And just like that, half the year is over already. The first half of this year has really gone by quickly, I think in part because we are so busy preparing for baby. As with every personal finance resolution I make for myself, I usually get a bit nervous in the beginning of the year creating these goals because I worry that I won’t be able to achieve them. Some are much easier than others (like maxing out the TFSA or RRSP) for me and I often put them in there because you know, they are filler goals, and completing them makes you feel better.
Increase Net Worth to $475,000
My goal was to increase my net worth to $475,000 from about $450,000 which does not include my pension contributions and included the purchase price of my home. As of June 2017, my net worth with these parameters is $482,300 so I thankfully achieved this goal. I have a feeling this goal wasn’t very lofty, but with me going on maternity leave this year, I think I was being easy on myself. Hopefully it will be sustained until the end of the year.
Max out Tax Free Savings Account (TFSA) Contribution
This was easy to complete and just involved transferring $5500 from my non-registered account to the TFSA account.
Max out Registered Retired Savings Plan (RRSP) Contribution
This was also easy to complete and involved transferring money from my non-registered into the RRSP account.
Read Five Financial Books
These were the books that I intended to read for 2017:
- Think and Grow Rich by Napoleon Hill
- The Behaviour Gap: Simple Ways to Stop Doing Dumb Things with Money by Carl Richards
- The Richest Man in Babylon by George Samuel Clason
- Security Analysis by Benjamin Graham and David Dodd
- Little Book of Common Sense Investing by John Bogle
So far, I have read all of them except for Security Analysis. Thankfully I didn’t have to purchase any of them and was able to get them online (specifically The Richest Man in Babylon, it is widely available online in PDF) or borrow it at the local library. I plan to borrow Security Analysis from my husband.
Evaluation: On track!
Spend Less than $4000 on Travel this Year
This was an easy one to do because being pregnant limits your travel opportunities I suppose. This year we went to Palm Springs and Iceland and I spent under $2000 for both of these trips. We are hoping to travel with baby later this year and stay in Hawaii for 1-2 months but nothing is booked since we’re not sure how baby will travel or sleep yet. I am leaning towards just going ahead and booking things but my husband is leaning towards waiting to see how baby does.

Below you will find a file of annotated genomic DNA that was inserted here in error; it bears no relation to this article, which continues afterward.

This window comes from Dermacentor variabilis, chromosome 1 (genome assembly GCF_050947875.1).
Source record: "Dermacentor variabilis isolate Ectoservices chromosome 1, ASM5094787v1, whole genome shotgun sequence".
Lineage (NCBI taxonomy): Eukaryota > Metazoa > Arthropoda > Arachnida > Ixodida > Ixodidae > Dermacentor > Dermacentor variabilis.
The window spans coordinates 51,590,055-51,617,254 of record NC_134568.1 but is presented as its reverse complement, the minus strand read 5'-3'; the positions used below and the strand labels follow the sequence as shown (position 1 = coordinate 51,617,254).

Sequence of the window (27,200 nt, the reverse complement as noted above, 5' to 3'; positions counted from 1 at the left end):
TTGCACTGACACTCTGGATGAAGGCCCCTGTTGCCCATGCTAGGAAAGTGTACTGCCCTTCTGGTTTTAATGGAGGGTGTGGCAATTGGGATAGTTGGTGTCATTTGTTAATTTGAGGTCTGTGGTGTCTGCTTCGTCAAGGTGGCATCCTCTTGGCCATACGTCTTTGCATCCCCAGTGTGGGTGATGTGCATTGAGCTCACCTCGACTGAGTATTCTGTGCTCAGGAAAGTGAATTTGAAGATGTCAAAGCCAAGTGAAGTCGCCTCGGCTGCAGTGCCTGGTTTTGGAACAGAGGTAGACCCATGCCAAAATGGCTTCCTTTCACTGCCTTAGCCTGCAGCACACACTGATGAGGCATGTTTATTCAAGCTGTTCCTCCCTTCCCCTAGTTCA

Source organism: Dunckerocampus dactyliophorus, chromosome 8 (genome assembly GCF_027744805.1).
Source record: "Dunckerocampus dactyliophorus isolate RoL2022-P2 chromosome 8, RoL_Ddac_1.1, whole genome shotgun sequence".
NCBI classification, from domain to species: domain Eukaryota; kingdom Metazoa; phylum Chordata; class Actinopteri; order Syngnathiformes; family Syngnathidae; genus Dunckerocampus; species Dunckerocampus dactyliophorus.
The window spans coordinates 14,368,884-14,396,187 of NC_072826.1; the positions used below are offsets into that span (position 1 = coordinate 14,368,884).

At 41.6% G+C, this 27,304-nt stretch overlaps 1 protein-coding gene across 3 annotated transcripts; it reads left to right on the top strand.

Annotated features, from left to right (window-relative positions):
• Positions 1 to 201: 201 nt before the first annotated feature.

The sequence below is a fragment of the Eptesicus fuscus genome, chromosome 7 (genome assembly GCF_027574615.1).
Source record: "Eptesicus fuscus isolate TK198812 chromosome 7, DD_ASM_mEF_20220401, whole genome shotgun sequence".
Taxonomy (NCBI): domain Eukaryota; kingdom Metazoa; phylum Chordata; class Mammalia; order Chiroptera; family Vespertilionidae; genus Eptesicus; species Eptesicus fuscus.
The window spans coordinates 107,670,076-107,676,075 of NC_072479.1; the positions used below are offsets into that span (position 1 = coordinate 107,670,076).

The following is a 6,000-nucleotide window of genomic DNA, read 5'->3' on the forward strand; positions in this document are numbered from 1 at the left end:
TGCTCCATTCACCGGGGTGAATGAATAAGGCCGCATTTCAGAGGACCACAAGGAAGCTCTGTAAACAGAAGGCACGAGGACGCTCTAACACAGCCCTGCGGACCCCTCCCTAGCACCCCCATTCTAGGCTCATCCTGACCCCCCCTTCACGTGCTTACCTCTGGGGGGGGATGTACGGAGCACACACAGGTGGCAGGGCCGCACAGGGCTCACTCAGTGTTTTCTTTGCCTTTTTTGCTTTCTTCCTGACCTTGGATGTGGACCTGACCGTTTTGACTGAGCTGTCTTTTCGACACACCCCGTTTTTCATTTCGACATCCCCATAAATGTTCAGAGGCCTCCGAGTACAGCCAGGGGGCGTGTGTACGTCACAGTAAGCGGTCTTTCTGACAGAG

Evaluation: Unfortunately on track!
Alternate Month Shopping Ban
My usual annual goal is to not spend on myself on alternate months, e.g. not buy things that I covet if it is in a shopping ban month. This allows me time to think about whether the purchase is really necessary. I don’t restrict myself with eating out with friends, but I restrict myself from buying myself a ‘treat’ or a $5 drink on a shopping ban month.
In May I bought myself a $5.25 Starbucks drink (which was a shopping ban month) but I think I blamed it on 2nd trimester cravings. In general though my spending has been pretty good, on clothing and accessories I think I spent less than $150 so far for the year.
Increase Dividend Income to $6000 per year
So far in mid-year, I have just under $2000 in dividend income. It’s not ideal and I don’t think I’m on track to reach $6000 dividend income this year (again). Obviously Exchange Traded Funds do not provide a dividend payout that is as hefty as individual companies. I was hoping that Husky (HSE.TO) would reinstate their dividend by the end of the year but it doesn’t look like that’s happening. Also, Fortis (FTS.TO) a long time dividend payer recently reduced their dividends, which is another hit to the $6000 annual dividend income per year.
Evaluation: Needs work!
Get Rid of One Thing a Day
This is probably my most fun personal finance goal. In the spirit of minimalism, I have been trying to get rid of one thing a day, so 365 items over the year. Even though Marie Kondo recommends you do a one time purge instead of getting rid of something every day (because people lose track). Every time I get rid of something, I put a checkmark in my agenda on the date, and so far, I am in “August” so I have about 120-150 more things in my home to get rid of to mark 365 things to get rid of.
Evaluation: On track!
Readers, how are your personal finance goals coming along?